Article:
ONE of Britain’s biggest travel insurers has been reprimanded for “exceptionally poor” service, following the death of a policyholder, who was denied a medical evacuation flight home.
A report by a Financial Ombudsman Service investigator has criticised Travel Insurance Facilities (TIF), the company behind several major insurance brands, including Flexicover and Boots, for failing to act “fairly or reasonably in such grave circumstances”.
But the insurer “strongly disagrees with the findings” and is asking the ombudsman to review the opinion.
Martin Blake, 72, had a heart attack in Lanzarote last year and was admitted to the local public hospital, which said he needed a coronary angioplasty.
It was unable to perform the procedure because of inadequate facilities, so Mr Blake was put on a waiting list for Gran Canaria’s larger, public hospital.
The doctors told the insurer that Mr Blake would have to wait a month and that there was a risk of complications if he were not evacuated sooner, either to the UK or a nearer, private hospital.
The insurer insisted that Mr Blake was not fit to fly and that it was in his best interests to stay in the local hospital until he could move to Gran Canaria.
At the time, the insurance company declined to organise an air ambulance or private treatment, although it promised a partial refund if the family arranged their own flight.
Mr Blake’s GP told the investigator that the NHS would have operated on Mr Blake “within 48 to 72 hours” if he were brought home.
The FOS investigator said the insurer’s claims about Mr Blake’s fitness to fly “were not consistent with the medical reports”, and also quotes a transcript of a call between the hospital and insurer.
In it, a Spanish doctor said: “The air ambulance is so much better than here. He is not even being monitored here, as I do not have a monitor for him.
“Not even his saturation levels are being monitored; I don’t know if you are understanding… we live next to Africa! We do not have catheterisation.”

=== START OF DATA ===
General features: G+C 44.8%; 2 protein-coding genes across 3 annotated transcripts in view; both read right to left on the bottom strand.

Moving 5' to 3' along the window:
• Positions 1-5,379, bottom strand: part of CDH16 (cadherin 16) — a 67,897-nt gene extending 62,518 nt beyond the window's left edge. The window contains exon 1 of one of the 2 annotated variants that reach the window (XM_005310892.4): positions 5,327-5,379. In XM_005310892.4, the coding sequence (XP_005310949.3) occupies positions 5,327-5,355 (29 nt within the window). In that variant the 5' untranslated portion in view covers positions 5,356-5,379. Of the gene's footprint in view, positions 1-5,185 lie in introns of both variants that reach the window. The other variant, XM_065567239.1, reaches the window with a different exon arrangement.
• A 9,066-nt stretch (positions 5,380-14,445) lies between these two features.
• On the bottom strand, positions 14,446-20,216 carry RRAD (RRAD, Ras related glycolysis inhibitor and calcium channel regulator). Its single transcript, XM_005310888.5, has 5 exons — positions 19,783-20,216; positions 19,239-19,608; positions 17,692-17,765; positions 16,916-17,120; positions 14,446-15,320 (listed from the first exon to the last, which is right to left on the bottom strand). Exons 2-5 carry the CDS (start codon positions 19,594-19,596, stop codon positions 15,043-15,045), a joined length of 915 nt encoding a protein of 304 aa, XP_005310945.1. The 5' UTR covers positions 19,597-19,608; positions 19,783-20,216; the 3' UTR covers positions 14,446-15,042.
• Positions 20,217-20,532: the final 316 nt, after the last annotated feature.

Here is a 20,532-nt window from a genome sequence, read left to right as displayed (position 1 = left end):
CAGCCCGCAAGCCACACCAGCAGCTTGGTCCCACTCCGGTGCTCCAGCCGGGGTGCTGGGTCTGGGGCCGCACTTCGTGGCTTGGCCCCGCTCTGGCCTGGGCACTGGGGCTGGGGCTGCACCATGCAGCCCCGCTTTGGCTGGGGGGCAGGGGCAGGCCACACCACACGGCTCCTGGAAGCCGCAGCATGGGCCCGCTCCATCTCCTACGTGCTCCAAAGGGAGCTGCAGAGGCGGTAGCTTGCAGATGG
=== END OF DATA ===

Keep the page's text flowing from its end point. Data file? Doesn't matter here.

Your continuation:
The investigator also criticised the insurer for not considering private treatment properly, and, repeatedly, failing to call the family back.
TIF, which said that private treatment was not covered, t paid £350 compensation for poor service. And the investigator’s report supported the insurer in its refusal to pay £220 car-hire costs, because of an exclusion in the small print.
The family eventually paid £22,000 for their own air ambulance, but tragically, Mr Blake died two days later in Wrexham Hospital, having suffered a stroke which had not been identified by the Spanish hospital.
It took the insurer more than six months to refund the cost of the air ambulance, after being contacted by The Times newspaper.
The findings have been sent to the family and insurer for responses. After considering these, the ombudsman will issue its “final decision”.
TIF says it has the deepest sympathy for the family and that decisions throughout were based on medical advice, given by its own team of “experienced specialist doctors with specific medical aviation knowledge”.
The company added in a statement: “There were three medical reports provided by the hospital, and none stated Mr Blake was fit to fly.
“The investigator has issued a clarification and accepted that an insurer would not be expected to arrange a repatriation against its own medical team’s advice. Insurers do not and cannot provide medical care.
“The questions as to whether Mr Blake received the best and most appropriate treatment should be directed to the hospital which had the duty of care.
“We acted fairly and reasonably, in the best interests of Mr Blake. We acted in full accordance with the insurance contract, which is, primarily, a contract of financial indemnification and does not impose a clinical duty of care on the insurer.
“We have already started defamation proceedings against The Times.”